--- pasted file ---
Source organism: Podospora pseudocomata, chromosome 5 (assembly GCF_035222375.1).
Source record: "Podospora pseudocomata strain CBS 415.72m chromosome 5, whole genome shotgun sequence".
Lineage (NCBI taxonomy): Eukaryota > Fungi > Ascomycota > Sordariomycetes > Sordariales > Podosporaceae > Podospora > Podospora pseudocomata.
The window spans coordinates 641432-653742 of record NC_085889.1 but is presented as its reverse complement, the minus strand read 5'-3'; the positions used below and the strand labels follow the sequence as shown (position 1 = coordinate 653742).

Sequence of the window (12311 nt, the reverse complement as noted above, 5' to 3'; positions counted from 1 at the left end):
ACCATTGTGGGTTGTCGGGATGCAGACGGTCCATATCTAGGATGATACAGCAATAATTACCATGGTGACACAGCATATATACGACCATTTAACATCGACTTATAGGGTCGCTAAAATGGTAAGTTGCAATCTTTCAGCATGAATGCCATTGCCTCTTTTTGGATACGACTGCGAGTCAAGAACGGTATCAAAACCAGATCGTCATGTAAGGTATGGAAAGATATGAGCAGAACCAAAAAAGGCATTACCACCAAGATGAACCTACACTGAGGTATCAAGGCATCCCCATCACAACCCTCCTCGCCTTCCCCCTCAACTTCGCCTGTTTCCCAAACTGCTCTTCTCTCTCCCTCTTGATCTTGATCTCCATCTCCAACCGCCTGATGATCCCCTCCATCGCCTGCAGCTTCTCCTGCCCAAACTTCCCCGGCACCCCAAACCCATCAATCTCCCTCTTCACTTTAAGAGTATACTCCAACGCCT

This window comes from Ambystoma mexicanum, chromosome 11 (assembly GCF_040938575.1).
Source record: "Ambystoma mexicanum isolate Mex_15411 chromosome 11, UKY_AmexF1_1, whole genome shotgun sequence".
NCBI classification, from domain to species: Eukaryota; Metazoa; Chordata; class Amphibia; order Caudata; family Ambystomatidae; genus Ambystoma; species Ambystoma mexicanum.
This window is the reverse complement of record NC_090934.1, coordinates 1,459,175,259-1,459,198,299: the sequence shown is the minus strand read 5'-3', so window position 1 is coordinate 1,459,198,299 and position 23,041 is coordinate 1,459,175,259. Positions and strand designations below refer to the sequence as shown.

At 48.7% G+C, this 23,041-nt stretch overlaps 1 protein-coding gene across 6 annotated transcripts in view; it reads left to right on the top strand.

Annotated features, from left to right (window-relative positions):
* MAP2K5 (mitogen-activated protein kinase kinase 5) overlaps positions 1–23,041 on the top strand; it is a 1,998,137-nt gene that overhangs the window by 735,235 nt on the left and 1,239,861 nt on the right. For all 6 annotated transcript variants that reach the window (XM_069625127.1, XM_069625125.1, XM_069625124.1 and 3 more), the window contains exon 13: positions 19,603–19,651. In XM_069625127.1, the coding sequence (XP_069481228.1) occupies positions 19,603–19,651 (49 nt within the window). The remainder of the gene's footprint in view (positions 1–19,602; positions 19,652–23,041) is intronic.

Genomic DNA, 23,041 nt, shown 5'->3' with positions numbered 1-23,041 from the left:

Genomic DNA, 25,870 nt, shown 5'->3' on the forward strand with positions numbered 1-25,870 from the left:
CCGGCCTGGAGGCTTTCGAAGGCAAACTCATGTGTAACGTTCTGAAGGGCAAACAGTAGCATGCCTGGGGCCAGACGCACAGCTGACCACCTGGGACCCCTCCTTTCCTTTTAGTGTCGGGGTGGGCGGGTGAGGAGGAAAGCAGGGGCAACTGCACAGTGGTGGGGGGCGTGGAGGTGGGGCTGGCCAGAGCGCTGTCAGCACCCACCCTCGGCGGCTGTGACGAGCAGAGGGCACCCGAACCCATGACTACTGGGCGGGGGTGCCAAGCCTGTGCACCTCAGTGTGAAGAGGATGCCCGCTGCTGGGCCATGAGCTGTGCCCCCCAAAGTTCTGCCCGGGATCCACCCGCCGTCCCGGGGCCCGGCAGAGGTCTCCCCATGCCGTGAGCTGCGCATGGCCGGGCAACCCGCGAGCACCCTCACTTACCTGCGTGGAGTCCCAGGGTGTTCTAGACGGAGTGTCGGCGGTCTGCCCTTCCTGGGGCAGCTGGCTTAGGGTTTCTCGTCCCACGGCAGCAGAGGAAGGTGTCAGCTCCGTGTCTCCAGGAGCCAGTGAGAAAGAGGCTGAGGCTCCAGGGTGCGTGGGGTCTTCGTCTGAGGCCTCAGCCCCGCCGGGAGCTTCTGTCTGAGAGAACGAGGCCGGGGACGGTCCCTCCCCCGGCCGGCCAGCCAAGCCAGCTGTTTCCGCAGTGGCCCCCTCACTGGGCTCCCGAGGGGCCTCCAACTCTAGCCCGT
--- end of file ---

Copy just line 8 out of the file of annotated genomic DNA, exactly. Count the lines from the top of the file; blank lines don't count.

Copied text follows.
Source record: "Ambystoma mexicanum isolate Mex_15411 chromosome 11, UKY_AmexF1_1, whole genome shotgun sequence".